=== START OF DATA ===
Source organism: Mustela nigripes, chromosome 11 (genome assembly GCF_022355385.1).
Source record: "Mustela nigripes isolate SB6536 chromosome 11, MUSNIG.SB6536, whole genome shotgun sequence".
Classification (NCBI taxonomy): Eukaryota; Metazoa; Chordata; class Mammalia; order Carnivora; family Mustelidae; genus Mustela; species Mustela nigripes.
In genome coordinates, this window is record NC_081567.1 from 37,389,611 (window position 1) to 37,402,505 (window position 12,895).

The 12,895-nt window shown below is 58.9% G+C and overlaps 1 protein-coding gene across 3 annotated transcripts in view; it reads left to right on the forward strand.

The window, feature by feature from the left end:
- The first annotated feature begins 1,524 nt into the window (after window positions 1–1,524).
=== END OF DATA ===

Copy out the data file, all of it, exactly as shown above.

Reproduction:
Source organism: Mustela nigripes, chromosome 11 (genome assembly GCF_022355385.1).
Source record: "Mustela nigripes isolate SB6536 chromosome 11, MUSNIG.SB6536, whole genome shotgun sequence".
Classification (NCBI taxonomy): Eukaryota; Metazoa; Chordata; class Mammalia; order Carnivora; family Mustelidae; genus Mustela; species Mustela nigripes.
In genome coordinates, this window is record NC_081567.1 from 37,389,611 (window position 1) to 37,402,505 (window position 12,895).

The 12,895-nt window shown below is 58.9% G+C and overlaps 1 protein-coding gene across 3 annotated transcripts in view; it reads left to right on the forward strand.

The window, feature by feature from the left end:
- The first annotated feature begins 1,524 nt into the window (after window positions 1–1,524).